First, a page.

UPDATE: 10:05 p.m. EST -- Texas Sen. Ted Cruz put forth an “extraordinary” and optimistic twist on what some say was a disappointing fourth-place finish in South Carolina's Republican primary at a campaign rally Saturday night. “We are the only campaign that has beaten and can beat Donald Trump,” Cruz insisted during his speech, in which he frequently cited the “extraordinary results” in the state’s race.
“Once again, we have made history,” Cruz said during his opening remarks. “In Iowa, they said it couldn’t be done, and we won. In New Hampshire, they said a conservative, a Bible-believing Christian, could not compete, and we defied expectations. And tonight, despite millions and millions of dollars in false and nasty attacks, despite the entirety of the political establishment coming together … South Carolina has given us another remarkable result.”
— CNN Politics (@CNNPolitics) February 21, 2016
During his remarks, Cruz called for a moment of silence to pay respects to the late U.S. Supreme Court Justice Antonin Scalia, whose funeral was held Saturday, one week after his death. Afterward, Cruz insisted Scalia’s replacement “will be decided by we the people,” a shot at those calling for President Barack Obama to nominate Scalia’s successor, something many Republicans adamantly oppose.
Cruz also showered Jeb Bush with praise shortly after the former Florida governor officially suspended his presidential candidacy. The Texas senator called Bush "a man who ran a campaign based on ideas, based on policy, based on substance," before adding: "Governor Bush brought honor and dignity to this race."
Texas Sen. Ted Cruz's campaign may have suffered something of a setback Saturday night after placing third in the South Carolina Republican primary, finishing behind the winner Donald Trump and the second-place candidate, Florida Sen. Marco Rubio. The battle for the No. 2 spot was a close call after Trump's victory was declared shortly after the polls closed.
Cruz's finish fell short of its polling expectations, which, leading up to the weekend contest, had him squarely behind businessman Donald Trump and ahead of his Senate colleague Rubio. To watch Cruz's post-primary speech in South Carolina from a planned campaign rally, click here or watch a live stream below.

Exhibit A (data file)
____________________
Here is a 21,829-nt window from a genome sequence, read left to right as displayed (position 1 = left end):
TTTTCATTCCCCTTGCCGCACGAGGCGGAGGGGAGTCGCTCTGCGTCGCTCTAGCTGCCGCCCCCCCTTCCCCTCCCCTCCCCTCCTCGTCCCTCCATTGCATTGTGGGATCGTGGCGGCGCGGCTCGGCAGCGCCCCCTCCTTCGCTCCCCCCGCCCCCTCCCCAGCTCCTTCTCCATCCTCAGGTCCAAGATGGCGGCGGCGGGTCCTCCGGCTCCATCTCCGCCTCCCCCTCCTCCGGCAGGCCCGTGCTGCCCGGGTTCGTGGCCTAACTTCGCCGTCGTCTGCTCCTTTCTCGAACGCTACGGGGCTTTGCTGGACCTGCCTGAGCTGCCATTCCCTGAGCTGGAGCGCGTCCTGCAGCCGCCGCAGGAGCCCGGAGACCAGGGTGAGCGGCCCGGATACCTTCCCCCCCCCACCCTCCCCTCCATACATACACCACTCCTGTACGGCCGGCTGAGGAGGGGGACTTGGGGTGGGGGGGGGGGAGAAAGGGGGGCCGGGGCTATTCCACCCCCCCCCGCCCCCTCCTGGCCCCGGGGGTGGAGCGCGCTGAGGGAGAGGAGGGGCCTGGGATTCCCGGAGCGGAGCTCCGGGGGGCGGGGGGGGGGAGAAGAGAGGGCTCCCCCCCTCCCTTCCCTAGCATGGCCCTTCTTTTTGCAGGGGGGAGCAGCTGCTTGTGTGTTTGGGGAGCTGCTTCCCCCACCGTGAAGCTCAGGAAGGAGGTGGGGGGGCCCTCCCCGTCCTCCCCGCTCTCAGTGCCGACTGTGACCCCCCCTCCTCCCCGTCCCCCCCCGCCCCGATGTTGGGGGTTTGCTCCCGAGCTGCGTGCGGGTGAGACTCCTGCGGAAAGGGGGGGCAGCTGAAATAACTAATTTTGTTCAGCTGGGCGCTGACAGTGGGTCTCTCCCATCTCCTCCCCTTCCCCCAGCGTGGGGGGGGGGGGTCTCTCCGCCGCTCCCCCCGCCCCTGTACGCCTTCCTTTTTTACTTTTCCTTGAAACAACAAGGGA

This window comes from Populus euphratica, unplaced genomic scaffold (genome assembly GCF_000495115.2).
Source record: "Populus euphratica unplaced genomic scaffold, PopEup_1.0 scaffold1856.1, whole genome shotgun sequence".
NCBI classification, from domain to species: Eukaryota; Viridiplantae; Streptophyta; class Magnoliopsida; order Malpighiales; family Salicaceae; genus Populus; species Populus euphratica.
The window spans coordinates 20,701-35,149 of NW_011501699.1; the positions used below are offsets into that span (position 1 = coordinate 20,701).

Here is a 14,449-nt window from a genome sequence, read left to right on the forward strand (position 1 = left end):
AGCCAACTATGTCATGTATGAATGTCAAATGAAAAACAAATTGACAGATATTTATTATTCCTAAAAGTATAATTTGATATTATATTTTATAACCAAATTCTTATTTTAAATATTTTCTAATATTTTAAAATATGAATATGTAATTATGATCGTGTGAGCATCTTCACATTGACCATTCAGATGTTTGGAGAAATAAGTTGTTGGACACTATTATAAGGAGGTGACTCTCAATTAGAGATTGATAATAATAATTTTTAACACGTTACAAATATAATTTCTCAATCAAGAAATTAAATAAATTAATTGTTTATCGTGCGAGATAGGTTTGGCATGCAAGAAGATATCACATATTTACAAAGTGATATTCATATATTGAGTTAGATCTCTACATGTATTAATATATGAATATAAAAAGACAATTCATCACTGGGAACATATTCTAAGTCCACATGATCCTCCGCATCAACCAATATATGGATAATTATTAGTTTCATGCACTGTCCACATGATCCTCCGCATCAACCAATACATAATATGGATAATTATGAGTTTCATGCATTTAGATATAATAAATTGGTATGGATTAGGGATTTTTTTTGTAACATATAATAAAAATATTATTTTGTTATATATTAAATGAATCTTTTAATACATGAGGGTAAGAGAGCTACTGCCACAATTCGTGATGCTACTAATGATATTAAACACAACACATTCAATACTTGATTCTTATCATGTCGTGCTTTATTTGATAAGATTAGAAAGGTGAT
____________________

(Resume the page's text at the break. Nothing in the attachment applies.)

Shortly after the preliminary results were clear on who would definitely not win or place high in the primary, former Florida Gov. Jeb Bush emotionally announced the suspension of his campaign, at times choking back tears while maintaining he ran a campaign based on integrity. Bush had not finished any of the three primary contests with a significant placement after entering the race widely considered as an early favorite.
It was immediately unclear if Cruz's loss Saturday could be connected in any way to a growing reputation for employing aggressive political ploys against his opponents. However, one thing was clear after Cruz's defeat: The Texas senator's foothold in the South is not a sure thing. Despite both his apparent popularity among evangelicals, and South Carolina exit poll data showing that nearly 75 percent of Republican voters in the state identify as evangelical, he still came up short Saturday.
Voters in many Southern states will go to the polls March 1, aka Super Tuesday.
Cruz's campaign -- which won the GOP Iowa caucus before placing third in the New Hampshire primary -- has been accused of calling voters in New Hampshire and telling them rival candidate retired neurosurgeon Ben Carson was dropping out of the race. The most recent instance of Republican candidates crying Cruz's foul came Saturday afternoon.
Cruz's win in Iowa, the nation's first caucus, upended the conventional wisdom that the consistently high-polling Trump would win, giving the Texas senator's campaign a considerable boost that resulted in other campaigns ramping up their attacks against him. Trump has led the way on that front, exchanging increasingly acrimonious barbs with Cruz. The billionaire has threatened to sue Cruz, whose eligibility for the presidency has been questioned by Trump because the senator was born in Canada.
Entering the primary, Cruz narrowed Trump's polling lead in South Carolina to just 5 percentage points separating the pair. As of Saturday morning, Cruz had registered 23 percent of the state's Republican voters' support against Trump's 28 percent, the New York Times reported.